Domicile in inheritance claims

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Domicile in inheritance claims can play a very important role. But determining someone’s domicile isn’t always as easy as you think.

The courts have recently confirmed that a person’s domicile of origin is not easily displaced.

Domicile in inheritance claims is an important concept and the Inheritance Act 1975 makes specific reference to it.

The default position is that a person receives at birth a domicile of origin. That domicile of origin remains applicable throughout a person’s life, unless they acquire a domicile of choice.

A domicile of choice arises where there is a combination of residence together with an intention of permanent or indefinite residence.

Lawyers commonly refer to the domicile of origin as “sticky”. This means that clear and unambiguous evidence is required to establish a change from the domicile of origin. If a domicile of choice is alleged then a court will consider all the evidence of a person’s residence and their intention to reside in that country permanently or indefinitely.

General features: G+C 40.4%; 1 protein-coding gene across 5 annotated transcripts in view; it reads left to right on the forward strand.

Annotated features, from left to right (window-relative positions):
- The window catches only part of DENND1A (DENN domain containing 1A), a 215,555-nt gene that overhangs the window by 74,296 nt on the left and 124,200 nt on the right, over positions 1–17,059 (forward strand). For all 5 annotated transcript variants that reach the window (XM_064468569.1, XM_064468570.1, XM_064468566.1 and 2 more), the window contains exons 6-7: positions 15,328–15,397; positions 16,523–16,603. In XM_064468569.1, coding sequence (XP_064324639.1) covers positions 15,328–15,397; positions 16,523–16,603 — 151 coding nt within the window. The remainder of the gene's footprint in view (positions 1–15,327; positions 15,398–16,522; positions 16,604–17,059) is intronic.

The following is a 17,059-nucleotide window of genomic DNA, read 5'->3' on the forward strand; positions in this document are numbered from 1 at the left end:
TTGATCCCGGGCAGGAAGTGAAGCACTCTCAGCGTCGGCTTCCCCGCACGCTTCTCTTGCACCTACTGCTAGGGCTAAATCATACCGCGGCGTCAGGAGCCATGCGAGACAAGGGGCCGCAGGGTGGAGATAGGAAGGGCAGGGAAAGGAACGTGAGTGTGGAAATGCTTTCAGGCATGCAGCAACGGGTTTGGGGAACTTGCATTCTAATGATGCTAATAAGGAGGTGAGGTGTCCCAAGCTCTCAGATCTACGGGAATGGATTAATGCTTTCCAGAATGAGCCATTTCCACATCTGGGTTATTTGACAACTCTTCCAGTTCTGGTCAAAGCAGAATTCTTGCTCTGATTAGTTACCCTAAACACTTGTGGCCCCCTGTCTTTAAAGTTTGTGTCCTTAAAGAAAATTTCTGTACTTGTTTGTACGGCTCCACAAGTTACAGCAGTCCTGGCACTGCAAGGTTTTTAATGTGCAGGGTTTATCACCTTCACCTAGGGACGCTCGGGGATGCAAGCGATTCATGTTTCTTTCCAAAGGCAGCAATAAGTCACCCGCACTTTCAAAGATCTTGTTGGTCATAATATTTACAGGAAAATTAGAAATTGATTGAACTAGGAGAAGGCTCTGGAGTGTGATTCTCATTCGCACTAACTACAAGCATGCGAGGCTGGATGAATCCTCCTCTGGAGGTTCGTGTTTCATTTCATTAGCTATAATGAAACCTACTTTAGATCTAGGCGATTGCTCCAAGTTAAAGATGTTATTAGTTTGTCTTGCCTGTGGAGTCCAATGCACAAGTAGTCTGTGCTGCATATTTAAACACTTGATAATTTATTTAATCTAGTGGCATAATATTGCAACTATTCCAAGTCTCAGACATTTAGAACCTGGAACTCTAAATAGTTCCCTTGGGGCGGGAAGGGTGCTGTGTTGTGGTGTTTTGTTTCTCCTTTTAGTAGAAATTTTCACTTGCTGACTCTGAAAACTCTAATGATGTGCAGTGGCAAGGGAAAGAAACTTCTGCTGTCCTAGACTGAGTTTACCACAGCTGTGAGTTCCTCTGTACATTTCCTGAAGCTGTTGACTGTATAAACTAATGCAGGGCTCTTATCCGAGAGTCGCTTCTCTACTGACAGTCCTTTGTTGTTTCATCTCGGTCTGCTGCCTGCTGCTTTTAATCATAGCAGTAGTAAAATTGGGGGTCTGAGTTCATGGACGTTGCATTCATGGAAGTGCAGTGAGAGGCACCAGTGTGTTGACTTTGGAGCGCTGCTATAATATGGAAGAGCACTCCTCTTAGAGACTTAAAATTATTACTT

The case Morris v Davies and Others involved an Englishman who had lived and worked in Belgium since 2001. He retained a UK passport and a UK driving licence. He did not speak Flemish and he maintained bank accounts in England. Most of his friends were English and some years earlier he had described himself as a Briton resident in Belgium. He was planning to get married in England and expressed a desire to send any children to an English boarding school.

Lawyers arguing that he retained his domicile of origin described him simply as “an Englishman abroad”. They won the day. The court agreed there was insufficient evidence to establish a domicile of choice and that his domicile of origin remained applicable.

Lee Dawkins is a solicitor in Slee Blackwell’s contentious probate department and specialises in claims under the Inheritance (Provision for Family and Dependants) Act 1975. For guidance on domicile in inheritance claims or a free inheritance dispute case assessment call our free legal helpline on 0808 139 1606.